Multimillionaire Martha's Vineyard Denizen Michelle Obama Whines About Life as a 'Tall Black Woman'

(Photo by Charles Sykes/Invision/AP)

In this episode of Grab the Kleenex, Gang, This Is Gonna Be a Tearjerker…

Despite the combined net worth of Barack and Michelle Obama (estimates range from $70 million to more than $100 million) which includes a multimillion-dollar estate on liberal-enclave Martha’s Vineyard and a Hawaii beach house, the former First Lady, who remains the darling of the liberal talk show circuit, told People she struggles with “how I stay visible in a world that doesn’t necessarily see a tall black woman.”


“Yes, I struggle,” she said, with “managing self-doubt, fear, and these anxious times.” You already see where this is headed, right? And the “tall black woman thing,” which we’ll get to in a minute.

In her new book, titled  “The Light We Carry,” Michelle Obama tries to make the “raging COVID “crisis,” the George Floyd “racial injustice” protests (riots), and the January 6 “insurrection” at the U.S. Capitol pretty much about Michelle Obama and the effects of “all of the above” on her. In an interview with People published on Thursday, Obama said she found herself struggling with “a crushing sense of hopelessness.”

Really? Even now, she’s revisiting “all of the above” for political expediency and to hawk her latest book about… Michelle Obama.

We were all at home watching what felt like our country and our world unraveling. The death tolls mounting, violence, the insurrection, the healthcare system crushed, all of it. I was in a low place.

She “forgot” to mention who was responsible for the violence and mounting death toll, of course. The rest of the above consists of Democrat talking points and ignores Biden’s responsibility in the “unraveling world.”


Did you make it already through the video? Me, neither.

Anyway, in “The Light We Carry,” noted People, Obama wrote about her awkwardness at making new friends (“It’s hard to put yourself out there,” she told People), her personal experience with racism, parenting, marriage, and menopause.

Oddly, or perhaps as an acknowledgment of the myriad of critiques to come, Obama said she realizes she’s opening herself to “the judgment of strangers.” At one point in the book, she even talks about herself in the third person:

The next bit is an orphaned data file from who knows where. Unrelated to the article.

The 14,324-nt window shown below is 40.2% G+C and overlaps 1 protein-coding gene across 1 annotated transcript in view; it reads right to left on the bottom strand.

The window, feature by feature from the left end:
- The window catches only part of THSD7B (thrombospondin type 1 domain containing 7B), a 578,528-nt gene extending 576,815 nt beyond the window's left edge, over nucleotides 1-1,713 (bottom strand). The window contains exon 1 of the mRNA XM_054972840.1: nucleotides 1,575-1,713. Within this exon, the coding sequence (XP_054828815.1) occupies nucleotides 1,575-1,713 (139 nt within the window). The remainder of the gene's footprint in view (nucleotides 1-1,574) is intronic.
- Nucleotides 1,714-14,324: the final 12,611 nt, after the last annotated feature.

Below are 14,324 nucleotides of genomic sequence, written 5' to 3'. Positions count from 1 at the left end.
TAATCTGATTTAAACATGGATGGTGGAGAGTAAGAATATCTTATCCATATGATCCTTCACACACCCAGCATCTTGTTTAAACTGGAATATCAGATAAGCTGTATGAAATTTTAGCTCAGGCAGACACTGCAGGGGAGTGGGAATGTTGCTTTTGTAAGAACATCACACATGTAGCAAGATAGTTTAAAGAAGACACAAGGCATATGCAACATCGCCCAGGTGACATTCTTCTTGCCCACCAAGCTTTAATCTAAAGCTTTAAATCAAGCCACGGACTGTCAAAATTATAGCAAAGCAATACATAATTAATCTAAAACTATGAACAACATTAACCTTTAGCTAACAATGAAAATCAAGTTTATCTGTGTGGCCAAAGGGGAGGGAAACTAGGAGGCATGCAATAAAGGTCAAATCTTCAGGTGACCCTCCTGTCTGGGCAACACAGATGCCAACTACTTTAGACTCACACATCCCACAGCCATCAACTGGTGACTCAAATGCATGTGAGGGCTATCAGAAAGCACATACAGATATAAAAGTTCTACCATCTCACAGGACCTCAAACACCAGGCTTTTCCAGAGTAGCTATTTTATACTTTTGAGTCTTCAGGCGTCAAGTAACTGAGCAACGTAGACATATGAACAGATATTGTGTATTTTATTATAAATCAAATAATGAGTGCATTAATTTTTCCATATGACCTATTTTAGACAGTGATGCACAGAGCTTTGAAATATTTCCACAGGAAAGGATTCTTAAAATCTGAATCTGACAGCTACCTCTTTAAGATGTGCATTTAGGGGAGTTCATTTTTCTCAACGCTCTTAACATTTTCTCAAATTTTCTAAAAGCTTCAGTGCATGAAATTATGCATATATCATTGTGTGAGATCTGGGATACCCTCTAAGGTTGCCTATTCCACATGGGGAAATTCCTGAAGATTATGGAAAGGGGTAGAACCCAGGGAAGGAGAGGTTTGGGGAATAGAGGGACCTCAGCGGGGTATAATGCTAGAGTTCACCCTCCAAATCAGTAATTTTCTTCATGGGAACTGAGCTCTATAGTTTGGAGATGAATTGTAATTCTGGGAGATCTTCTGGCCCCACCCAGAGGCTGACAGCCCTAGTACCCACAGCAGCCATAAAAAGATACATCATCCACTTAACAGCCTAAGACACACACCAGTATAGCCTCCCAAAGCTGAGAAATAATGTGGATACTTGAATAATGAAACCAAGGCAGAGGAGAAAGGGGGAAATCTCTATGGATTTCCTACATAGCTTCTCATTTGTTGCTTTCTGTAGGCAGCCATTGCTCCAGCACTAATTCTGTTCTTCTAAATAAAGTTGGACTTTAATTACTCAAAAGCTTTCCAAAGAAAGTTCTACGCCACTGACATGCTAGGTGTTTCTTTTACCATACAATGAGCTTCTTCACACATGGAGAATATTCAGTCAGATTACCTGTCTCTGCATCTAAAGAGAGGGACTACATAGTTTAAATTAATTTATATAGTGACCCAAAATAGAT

Yes, Michelle Obama struggles with fear. You’re putting your most vulnerable thoughts on paper and it’s about to go on bookshelves. My first reaction is, ‘Why did you do this? People are going to judge it. That’s the only way I know how to be… honest about myself first and trying to stay vulnerable. I think people learn not through edict, but through stories.

Uh-huh. How about being “honest” about the aforementioned “issues” and whose to blame?

Perhaps Obama could also be honest about the border crisis, energy crisis, Afghanistan debacle, intervening in yet another foreign war, inflation, and other reasons responsible for a strong majority of American voters’ belief that America is on the wrong track, and that Biden and radical Democrat policies are to blame.


Obama also wrote about her trials and tribulations in the grueling job [sarc] as First Lady:

And yes, it is hard for the first lady of the United States. I thought it would be fun for people to understand that even in that time when I was working on initiatives and helping my husband manage his crises, one of the big things I was trying to do was create a normal life for my girls.

Part of that normalcy was having other friends who were mothers in their community, and figuring out how to do that tentative dance when somebody can’t approach you because there are 12 Secret Service people around you, and just an aura of untouchability, so then it was up to me to extend that hand.

At one point in the book, while droning on and on about her personal appearance and how much she often hates to look in the bathroom mirror, Obama went off the rails about how hard it is for a “tall black woman” to in effect, navigate through life in America.

Over the 58 years that I’ve lived, I can look back and I can say, this is how I deal with fear. These are the things I say to myself when I need to pick myself up.

This is how I stay visible in a world that doesn’t necessarily see a tall Black woman. This is how I stay armored up when I’m attacked. The book is that offering.

Translation: “Buy now!” Besides, I wasn’t aware that Michelle Obama ever had trouble ‘staying visible.”


Listen I better stop, now. I’m beginning to draw comparisons in my head between Michelle Obama and the MyPillow dude and his “As a special thank-you, I want to give each and every one of you the opportunity” shtick to buy the latest product he’s hawking and his “Act now before it’s too late!” close.

Apologies for the digression; I suffered a momentary flashback.


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